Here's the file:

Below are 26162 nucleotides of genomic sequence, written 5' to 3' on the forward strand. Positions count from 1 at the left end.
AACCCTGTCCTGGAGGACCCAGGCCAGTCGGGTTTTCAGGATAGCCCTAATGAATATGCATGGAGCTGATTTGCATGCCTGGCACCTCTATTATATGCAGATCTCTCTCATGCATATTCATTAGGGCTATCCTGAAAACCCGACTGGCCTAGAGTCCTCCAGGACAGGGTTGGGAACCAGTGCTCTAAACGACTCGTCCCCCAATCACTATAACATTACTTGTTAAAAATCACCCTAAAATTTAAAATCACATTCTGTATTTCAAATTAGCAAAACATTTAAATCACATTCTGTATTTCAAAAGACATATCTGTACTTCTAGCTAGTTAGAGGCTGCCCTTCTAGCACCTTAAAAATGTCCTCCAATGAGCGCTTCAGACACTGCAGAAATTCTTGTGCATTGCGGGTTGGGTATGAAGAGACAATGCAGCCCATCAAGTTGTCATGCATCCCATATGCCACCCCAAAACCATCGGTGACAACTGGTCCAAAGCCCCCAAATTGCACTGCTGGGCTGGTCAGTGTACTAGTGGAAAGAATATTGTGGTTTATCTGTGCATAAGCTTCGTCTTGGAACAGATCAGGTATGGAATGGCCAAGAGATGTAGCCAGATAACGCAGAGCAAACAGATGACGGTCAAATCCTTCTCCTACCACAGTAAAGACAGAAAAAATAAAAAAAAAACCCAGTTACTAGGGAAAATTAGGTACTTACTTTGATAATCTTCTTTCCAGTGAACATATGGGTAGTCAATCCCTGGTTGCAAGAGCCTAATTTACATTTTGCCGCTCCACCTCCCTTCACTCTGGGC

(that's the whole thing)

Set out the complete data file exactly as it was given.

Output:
Below are 26162 nucleotides of genomic sequence, written 5' to 3' on the forward strand. Positions count from 1 at the left end.
AACCCTGTCCTGGAGGACCCAGGCCAGTCGGGTTTTCAGGATAGCCCTAATGAATATGCATGGAGCTGATTTGCATGCCTGGCACCTCTATTATATGCAGATCTCTCTCATGCATATTCATTAGGGCTATCCTGAAAACCCGACTGGCCTAGAGTCCTCCAGGACAGGGTTGGGAACCAGTGCTCTAAACGACTCGTCCCCCAATCACTATAACATTACTTGTTAAAAATCACCCTAAAATTTAAAATCACATTCTGTATTTCAAATTAGCAAAACATTTAAATCACATTCTGTATTTCAAAAGACATATCTGTACTTCTAGCTAGTTAGAGGCTGCCCTTCTAGCACCTTAAAAATGTCCTCCAATGAGCGCTTCAGACACTGCAGAAATTCTTGTGCATTGCGGGTTGGGTATGAAGAGACAATGCAGCCCATCAAGTTGTCATGCATCCCATATGCCACCCCAAAACCATCGGTGACAACTGGTCCAAAGCCCCCAAATTGCACTGCTGGGCTGGTCAGTGTACTAGTGGAAAGAATATTGTGGTTTATCTGTGCATAAGCTTCGTCTTGGAACAGATCAGGTATGGAATGGCCAAGAGATGTAGCCAGATAACGCAGAGCAAACAGATGACGGTCAAATCCTTCTCCTACCACAGTAAAGACAGAAAAAATAAAAAAAAAACCCAGTTACTAGGGAAAATTAGGTACTTACTTTGATAATCTTCTTTCCAGTGAACATATGGGTAGTCAATCCCTGGTTGCAAGAGCCTAATTTACATTTTGCCGCTCCACCTCCCTTCACTCTGGGC